In short, maybe its against the grain but by focusing on my bigger context allows me to run tight stops without worrying too much about the targets - I let the market decide those.

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Mad, I think this is a very useful rule when applied to heavily trending markets. However, I would also add that when a market is not trending at all and this happens much of the time short term, reversion traders who fade the market are the ones who are cleaning up. So it really depends on your timeframe I think. Long term trading I think that the rule makes more sense.

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Hmm, I see the benefits of what you are saying here Siuya. However, I also see an issue for at least for my way of thinking. If you keep the stops small and the market starts giving you smaller profits on winners and your loss percentage increases, you end up getting stuffed! So presumably you would want to have an overall profit target threshold for a particular strategy to be employed, which would likely be a combination of win:loss ratio and risk:reward ratio. So really, there is a minimum profit target as otherwise the method would fail. So the way I see it is coupled with a money management strategy, stops and profit targets must be related.

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I know what you are saying Neg. My point is along the lines combining the bigger picture context, looking to get good entries, so that you can move to BE quickly - hence minimising the losses, yet when you actually get on something, you have to let it ride...... when it comes to stocks, there are often those things that are ten baggers that pay for lots of small losses. eg; apply this in simple maths to FX. Lets say you apply this and get it wrong 10 ten times, and loose .10 of a cent each time. You only need to get it right once to cover that - if you can get those 10 losses mainly to break even quickly then this increases your odds. However the next trick is to then run those winning trades.

Admittedly this works best for me as I have multiple instruments, and enough money to run opens. This also requires a way in which to keep putting on trades, building positions and being able to keep taking the opps when they occur.....this has been a bug bear for ages and ages for me. Trying to cover too many positions, ideas and trades requires computers - or lots of focus.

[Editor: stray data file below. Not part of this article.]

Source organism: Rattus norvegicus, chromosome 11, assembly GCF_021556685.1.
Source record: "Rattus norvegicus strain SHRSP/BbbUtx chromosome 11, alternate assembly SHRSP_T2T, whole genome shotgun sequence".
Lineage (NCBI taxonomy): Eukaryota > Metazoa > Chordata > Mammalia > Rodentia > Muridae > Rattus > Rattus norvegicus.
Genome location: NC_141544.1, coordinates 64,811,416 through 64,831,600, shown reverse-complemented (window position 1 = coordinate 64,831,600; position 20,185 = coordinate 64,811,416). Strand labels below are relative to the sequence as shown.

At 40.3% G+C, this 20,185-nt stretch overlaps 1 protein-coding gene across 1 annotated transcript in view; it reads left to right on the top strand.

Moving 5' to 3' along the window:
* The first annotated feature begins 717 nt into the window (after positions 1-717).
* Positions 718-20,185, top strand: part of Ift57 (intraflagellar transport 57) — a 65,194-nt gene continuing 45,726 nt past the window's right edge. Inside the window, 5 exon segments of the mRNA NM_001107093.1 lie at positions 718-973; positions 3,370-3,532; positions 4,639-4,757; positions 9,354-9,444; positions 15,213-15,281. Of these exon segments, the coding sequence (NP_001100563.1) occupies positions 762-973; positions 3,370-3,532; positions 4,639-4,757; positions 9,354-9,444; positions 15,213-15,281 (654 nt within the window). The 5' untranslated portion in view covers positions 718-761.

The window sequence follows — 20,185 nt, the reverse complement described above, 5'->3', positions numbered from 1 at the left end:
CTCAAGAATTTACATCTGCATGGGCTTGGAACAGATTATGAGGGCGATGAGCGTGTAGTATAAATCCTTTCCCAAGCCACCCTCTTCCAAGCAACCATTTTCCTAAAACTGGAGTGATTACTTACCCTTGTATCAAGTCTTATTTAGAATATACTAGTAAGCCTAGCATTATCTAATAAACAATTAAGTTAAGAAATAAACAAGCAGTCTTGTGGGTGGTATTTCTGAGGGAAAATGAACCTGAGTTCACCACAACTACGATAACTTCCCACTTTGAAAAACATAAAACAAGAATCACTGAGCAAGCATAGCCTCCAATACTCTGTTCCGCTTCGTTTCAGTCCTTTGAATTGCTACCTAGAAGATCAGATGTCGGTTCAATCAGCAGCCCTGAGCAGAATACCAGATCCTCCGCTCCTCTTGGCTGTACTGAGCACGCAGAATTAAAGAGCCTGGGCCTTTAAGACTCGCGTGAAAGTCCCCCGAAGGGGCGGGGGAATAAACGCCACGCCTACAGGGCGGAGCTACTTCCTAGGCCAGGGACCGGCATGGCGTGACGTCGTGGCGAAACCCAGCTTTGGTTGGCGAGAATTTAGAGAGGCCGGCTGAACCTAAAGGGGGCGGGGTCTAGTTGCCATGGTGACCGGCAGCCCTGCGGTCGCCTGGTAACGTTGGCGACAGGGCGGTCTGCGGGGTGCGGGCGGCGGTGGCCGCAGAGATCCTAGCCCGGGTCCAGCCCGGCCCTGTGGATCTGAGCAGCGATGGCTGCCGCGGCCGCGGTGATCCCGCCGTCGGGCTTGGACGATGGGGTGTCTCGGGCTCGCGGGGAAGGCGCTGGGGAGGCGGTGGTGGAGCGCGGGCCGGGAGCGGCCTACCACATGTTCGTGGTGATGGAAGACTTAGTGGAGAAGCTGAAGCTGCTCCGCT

These methods all stem from my days as an option market maker who trades long volatility - every day you would have your time decay to cover, you would trade around trying to get this to break even (ie; covering your costs) and then every now and again trends would develop OR a big move would occur that made you money.

 

But I think this also can apply to many who trade shorter term as well. It seems there is always that trade off between entry timing, missing opportunities and how big a stop should be......and then relating this to a target adds a whole other dimension, and my thoughts on the matter (and I think that its possibly also the fact that I am terrible at expressing these thoughts on paper) is that the best thing to control is your intitial entry and exit, and then why add the extra element of something you have no control over, is a best guess (possibly based on past stats maybe - or back testing). I would rather give myself the opportunity, than limit myself.

(thats also not to say that you cant run profit taking systems in conjunction)

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  1. No contest. Cut your losses short. You have to learn the right way to lose before you can learn to win.
     
  2. Second would be follow your plan, and it's complement, no impulse trades.
     
  3. Third would be don't chase, wait for pullbacks.

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GCB, the simple ones are always the best! But the simpler they are, the harder some people find they are to follow. You have to see and understand why they are important rules. Essential rules in fact.

 

Siuya, I agree and you are pretty clear with your posts btw! I guess it just depends on what your style is as to how your profits relate to either each trade or your account.